The princes like their jets, but you can’t build much of an army out of Filipino guest workers. They want American and British soldiers to do the killing and the dying, and they would love our taxpayers to foot the bill. But if we’re to play empire then we should set the agenda, not be mercenaries for MBS, and I’ll be damned if I see why this is our problem to deal with. Particularly at a time when both the US and UK are led by cretins. Pompeo’s just a dumber Cheney, as Trump is a dumber George W.

  18. Jay L Gischer says:

    Unfortunately, I think the credibility damage probably goes far beyond Trump personally. One of the goals of information warfare is to so muddy the picture that you just have to go with feeling, rather than reported fact. And we’re ever edging closer to that state.

  19. Kathy says:

    Another question is what will it get to contain Iran again. I suppose they’d be ok with a return to the JCPOA now, which we all know won’t happen because cheetos don’t make mistakes, but even then they would demand better terms (who wouldn’t?).

    It’s a bit like Schrodinger’s Treaty, isn’t it? Iran is breaking it, but keeping it. And no one, except Dennison, will call them on it given that the US has already shattered it.

  20. Andrew says:

    It is funny, the only people willing to believe the bullshit about Iran are the ones willing to vote/work for FoxNews/or work for Trump.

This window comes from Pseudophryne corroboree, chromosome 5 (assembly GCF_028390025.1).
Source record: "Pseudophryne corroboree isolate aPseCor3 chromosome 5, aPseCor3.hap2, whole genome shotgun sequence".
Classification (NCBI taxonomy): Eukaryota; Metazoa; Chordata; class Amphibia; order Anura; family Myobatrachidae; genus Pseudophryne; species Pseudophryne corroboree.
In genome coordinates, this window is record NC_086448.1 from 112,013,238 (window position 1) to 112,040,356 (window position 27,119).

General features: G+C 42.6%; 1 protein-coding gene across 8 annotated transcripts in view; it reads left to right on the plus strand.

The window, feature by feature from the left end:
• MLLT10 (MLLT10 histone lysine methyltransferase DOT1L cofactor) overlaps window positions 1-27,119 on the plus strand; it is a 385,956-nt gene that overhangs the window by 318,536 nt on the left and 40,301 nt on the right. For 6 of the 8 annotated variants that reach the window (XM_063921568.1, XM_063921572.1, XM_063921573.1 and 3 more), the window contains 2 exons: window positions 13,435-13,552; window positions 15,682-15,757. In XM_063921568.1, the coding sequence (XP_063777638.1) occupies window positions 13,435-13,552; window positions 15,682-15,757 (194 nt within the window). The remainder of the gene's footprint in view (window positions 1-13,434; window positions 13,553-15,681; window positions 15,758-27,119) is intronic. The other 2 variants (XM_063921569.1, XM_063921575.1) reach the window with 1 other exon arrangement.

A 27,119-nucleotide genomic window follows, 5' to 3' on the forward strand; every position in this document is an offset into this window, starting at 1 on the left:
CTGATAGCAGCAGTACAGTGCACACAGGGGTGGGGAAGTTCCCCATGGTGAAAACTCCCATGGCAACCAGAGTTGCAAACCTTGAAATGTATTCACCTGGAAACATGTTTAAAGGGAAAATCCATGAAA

On a side note: Trump starts off his campaign tonight. Information has been leaked that Trump’s assistants secretly hired David Copperfield. Using his mirrors, David will make it seem to Trump there are so many more Trump supporters, without reflecting Donald. Making him feel better about himself, and less chance of a Twitter Tantrum.

  21. Hal_10000 says:

    The first day Trump was President, he sent out his press secretary to scream at the press about how his inauguration crowd was the biggest ever, even though it was demonstrably not so. I can’t remember who it was but someone said this was setting a dangerous precedent. There comes a time when every President has to be able to tell the press something and be believed.

    We’re now seeing that come to fruition. I think it’s likely that Iran bombed those freighters. What we do about it is a big question. But it would be a lot easier if the President had destroyed his credibility on the most trivial crap imaginable.